“I had a pet hamster that I really liked.” A little nervous laugh while we got acquainted with this process. “He was my first pet, so he will always be my favorite.”

 

“If you could snap your fingers and travel anywhere, where would you go and why?”

He takes a moment to consider before, “I’ve never been to Paris, so I’d love to visit.” 

“Why Paris?”

“It just seems so beautiful, and I have been learning how to speak French for a couple of years now, so I’d like to put it to use.”

 

“Where did you feel safest and why?”

He ponders the question and takes time to look back in his memory. “Hmmm, safest...the first thing that comes to mind was my school in Atlanta. I grew up there. It was familiar, and I was comfortable. And then the first time I felt uncomfortable was when I moved to Texas. Super different.” 

He was born in Atlanta and lived there until he was fourteen or fifteen years old. He moved to Texas when he started high school. “I was old enough to feel like I left my friends, so I had to start over.” 

I was sort of taken aback by this fabulous young man feeling safe and comfortable at school, so I asked more. “What made you feel safe at school?”

“I had a really great support system. Really great friends.”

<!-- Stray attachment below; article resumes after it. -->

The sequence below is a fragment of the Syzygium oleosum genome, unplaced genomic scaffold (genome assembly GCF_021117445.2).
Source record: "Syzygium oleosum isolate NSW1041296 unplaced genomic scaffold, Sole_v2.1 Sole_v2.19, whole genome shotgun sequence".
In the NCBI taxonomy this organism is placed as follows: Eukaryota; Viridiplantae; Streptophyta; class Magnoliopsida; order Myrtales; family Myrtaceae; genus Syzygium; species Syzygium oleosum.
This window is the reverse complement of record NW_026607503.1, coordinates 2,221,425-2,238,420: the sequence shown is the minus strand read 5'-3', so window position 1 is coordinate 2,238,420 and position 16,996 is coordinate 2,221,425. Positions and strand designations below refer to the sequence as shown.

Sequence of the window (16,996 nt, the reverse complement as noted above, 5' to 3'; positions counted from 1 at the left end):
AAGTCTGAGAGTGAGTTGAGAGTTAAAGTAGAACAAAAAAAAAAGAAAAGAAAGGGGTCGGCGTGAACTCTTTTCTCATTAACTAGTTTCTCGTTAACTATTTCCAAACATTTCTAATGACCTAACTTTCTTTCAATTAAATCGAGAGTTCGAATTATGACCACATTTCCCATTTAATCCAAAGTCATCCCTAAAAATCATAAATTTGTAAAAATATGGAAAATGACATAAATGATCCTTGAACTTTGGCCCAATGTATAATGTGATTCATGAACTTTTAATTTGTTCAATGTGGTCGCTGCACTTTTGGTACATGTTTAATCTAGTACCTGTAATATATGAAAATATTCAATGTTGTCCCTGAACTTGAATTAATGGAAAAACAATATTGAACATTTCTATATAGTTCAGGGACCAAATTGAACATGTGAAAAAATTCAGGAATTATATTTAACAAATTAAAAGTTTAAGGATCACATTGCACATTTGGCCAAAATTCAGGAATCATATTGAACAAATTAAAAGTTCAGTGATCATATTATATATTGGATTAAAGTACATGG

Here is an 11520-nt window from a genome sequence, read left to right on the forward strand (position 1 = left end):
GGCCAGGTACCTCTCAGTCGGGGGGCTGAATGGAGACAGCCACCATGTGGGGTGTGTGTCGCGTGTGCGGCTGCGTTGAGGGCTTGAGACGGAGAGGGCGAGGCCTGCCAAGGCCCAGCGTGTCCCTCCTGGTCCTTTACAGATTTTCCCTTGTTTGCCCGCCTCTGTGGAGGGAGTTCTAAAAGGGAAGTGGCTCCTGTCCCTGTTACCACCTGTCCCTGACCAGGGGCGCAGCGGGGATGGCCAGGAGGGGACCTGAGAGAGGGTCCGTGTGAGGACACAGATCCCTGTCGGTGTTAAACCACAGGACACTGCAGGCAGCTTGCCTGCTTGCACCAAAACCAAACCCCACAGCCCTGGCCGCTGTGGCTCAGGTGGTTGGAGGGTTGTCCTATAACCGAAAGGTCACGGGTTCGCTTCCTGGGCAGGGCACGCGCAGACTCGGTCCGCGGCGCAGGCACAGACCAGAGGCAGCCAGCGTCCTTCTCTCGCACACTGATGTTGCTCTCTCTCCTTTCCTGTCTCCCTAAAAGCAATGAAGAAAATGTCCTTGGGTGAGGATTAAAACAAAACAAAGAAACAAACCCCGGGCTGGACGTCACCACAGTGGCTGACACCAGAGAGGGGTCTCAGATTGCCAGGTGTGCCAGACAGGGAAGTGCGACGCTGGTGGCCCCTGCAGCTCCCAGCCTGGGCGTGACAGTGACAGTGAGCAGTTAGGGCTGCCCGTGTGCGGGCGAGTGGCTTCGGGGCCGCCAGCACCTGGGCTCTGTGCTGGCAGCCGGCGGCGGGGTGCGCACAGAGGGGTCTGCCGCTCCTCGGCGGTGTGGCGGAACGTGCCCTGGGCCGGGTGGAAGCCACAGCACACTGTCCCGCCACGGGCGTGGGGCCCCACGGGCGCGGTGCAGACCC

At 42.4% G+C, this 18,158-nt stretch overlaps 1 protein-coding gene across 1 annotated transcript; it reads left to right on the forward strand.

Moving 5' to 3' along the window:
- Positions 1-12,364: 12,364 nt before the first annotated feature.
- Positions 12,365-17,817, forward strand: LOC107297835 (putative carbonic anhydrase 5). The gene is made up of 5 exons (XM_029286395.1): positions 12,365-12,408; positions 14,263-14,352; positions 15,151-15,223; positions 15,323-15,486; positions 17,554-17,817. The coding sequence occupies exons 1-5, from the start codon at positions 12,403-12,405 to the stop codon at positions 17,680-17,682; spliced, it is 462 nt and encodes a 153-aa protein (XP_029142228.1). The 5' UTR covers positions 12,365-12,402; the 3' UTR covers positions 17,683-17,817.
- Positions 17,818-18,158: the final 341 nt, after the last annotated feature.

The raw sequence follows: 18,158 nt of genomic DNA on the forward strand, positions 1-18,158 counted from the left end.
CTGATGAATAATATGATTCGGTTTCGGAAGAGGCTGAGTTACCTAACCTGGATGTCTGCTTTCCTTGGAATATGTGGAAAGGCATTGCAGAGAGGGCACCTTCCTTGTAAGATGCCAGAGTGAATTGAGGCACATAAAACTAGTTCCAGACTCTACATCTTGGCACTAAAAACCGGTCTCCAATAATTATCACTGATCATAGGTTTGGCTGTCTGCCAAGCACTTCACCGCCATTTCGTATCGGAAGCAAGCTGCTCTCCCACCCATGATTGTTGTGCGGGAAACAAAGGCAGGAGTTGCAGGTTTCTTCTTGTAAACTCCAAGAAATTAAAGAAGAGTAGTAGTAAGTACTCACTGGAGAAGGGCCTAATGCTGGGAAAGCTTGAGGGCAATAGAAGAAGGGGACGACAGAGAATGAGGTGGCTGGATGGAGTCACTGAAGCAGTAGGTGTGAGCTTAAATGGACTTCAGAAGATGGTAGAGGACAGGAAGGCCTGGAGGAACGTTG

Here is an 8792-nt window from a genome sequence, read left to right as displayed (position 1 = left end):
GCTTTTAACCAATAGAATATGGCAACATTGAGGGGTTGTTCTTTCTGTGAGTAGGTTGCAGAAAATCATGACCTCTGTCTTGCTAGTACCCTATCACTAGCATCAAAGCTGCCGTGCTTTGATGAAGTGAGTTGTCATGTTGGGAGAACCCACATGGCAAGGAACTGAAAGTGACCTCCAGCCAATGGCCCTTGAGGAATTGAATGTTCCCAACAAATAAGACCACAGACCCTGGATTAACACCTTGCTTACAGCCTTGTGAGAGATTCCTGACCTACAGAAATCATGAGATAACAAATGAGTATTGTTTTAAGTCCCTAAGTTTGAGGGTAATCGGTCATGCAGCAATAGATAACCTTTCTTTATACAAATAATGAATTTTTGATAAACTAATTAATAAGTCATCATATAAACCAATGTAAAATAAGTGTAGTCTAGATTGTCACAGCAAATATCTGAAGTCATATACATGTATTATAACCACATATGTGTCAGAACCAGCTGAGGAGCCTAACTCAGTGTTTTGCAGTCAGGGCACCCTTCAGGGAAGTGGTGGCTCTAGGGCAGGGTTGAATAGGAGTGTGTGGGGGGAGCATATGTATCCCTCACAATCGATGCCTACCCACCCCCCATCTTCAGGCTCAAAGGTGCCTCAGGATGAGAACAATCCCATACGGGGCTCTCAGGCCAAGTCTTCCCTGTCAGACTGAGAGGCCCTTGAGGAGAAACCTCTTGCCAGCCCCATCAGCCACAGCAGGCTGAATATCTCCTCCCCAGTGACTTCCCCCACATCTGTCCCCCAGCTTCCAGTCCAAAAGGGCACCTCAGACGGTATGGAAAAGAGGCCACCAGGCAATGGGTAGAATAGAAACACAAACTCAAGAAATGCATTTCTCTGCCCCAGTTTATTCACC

We went on to talk through this and other questions about the last conversation he had with his mother, what he expects to regret when he’s ninety years old, and what he’s looking forward to in the next 48 hours. He didn’t shy away from questions about sex -- one of the questions I always wonder if I should change, but it’s an interesting process for me to overcome being uncomfortable while giving others an opportunity to do the same, or not. It’s not so much the answer I care about but the process of going somewhere together. It’s nice to help each other cross a little creek and then keep on walking. The more obstacles we share, the closer we walk.

 

“What does home mean to you?”

Again, a long, thoughtful pause. “I feel like it’s not necessarily a place. More like when you’re around people who really care about you?” He asks instead of tells. This is empathy in action, wanting to make sure whom you’re talking to is still by your side. “That feels like home.”

“Did you feel that way at school?”
“I did.”

“Can you give me an example?”

A longer pause. Not out of hesitation, but still wanting to be authentic. “There was a time when I felt really sad. Lost. There was a time where I was dealing with acceptance, and I just needed friends who cared about me no matter what.”

A very excited little girl runs up to pet the bunny. The young man smiles at the girl’s joy, letting her pet the bunny before she runs away. 

 

We talked and took photos for about thirty minutes. The way he answered the questions showed me someone who was grounded and not in need of a stranger with a camera’s acceptance. As beautiful as he was, and as much as he cared about his appearance, it was clear this young man didn’t need my validation for anything. He wasn’t wearing snakeskin boots for me. He didn’t share the answers he thought I’d want to hear; he appreciated being asked and wanted to be as truthful as possible. I think this is what happens when you’ve discovered what home feels like. When you’ve found love and acceptance, safety and comfort, you know what it’s like to be at home. After that, you don’t need to look for it outside yourself.